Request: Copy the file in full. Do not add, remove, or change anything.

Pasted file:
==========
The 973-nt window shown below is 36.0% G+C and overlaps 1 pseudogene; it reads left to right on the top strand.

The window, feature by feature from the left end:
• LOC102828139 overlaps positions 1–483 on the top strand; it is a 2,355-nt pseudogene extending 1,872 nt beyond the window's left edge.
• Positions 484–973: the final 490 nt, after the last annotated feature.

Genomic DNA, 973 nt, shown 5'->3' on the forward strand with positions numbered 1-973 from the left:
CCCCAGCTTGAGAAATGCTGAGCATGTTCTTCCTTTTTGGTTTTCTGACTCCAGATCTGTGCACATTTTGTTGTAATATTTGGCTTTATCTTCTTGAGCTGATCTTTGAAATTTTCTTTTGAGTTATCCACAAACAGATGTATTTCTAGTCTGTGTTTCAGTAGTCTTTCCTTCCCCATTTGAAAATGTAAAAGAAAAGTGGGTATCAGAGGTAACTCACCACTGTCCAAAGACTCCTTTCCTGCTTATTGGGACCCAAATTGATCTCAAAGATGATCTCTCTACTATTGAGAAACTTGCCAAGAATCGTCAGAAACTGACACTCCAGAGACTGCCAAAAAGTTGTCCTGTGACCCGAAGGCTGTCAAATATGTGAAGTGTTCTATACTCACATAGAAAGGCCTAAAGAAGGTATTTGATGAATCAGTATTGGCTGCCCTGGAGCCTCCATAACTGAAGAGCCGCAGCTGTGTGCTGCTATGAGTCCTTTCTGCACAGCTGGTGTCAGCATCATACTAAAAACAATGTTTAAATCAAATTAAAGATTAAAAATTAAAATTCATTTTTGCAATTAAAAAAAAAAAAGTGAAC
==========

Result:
The 973-nt window shown below is 36.0% G+C and overlaps 1 pseudogene; it reads left to right on the top strand.

The window, feature by feature from the left end:
• LOC102828139 overlaps positions 1–483 on the top strand; it is a 2,355-nt pseudogene extending 1,872 nt beyond the window's left edge.
• Positions 484–973: the final 490 nt, after the last annotated feature.

Genomic DNA, 973 nt, shown 5'->3' on the forward strand with positions numbered 1-973 from the left:
CCCCAGCTTGAGAAATGCTGAGCATGTTCTTCCTTTTTGGTTTTCTGACTCCAGATCTGTGCACATTTTGTTGTAATATTTGGCTTTATCTTCTTGAGCTGATCTTTGAAATTTTCTTTTGAGTTATCCACAAACAGATGTATTTCTAGTCTGTGTTTCAGTAGTCTTTCCTTCCCCATTTGAAAATGTAAAAGAAAAGTGGGTATCAGAGGTAACTCACCACTGTCCAAAGACTCCTTTCCTGCTTATTGGGACCCAAATTGATCTCAAAGATGATCTCTCTACTATTGAGAAACTTGCCAAGAATCGTCAGAAACTGACACTCCAGAGACTGCCAAAAAGTTGTCCTGTGACCCGAAGGCTGTCAAATATGTGAAGTGTTCTATACTCACATAGAAAGGCCTAAAGAAGGTATTTGATGAATCAGTATTGGCTGCCCTGGAGCCTCCATAACTGAAGAGCCGCAGCTGTGTGCTGCTATGAGTCCTTTCTGCACAGCTGGTGTCAGCATCATACTAAAAACAATGTTTAAATCAAATTAAAGATTAAAAATTAAAATTCATTTTTGCAATTAAAAAAAAAAAAGTGAAC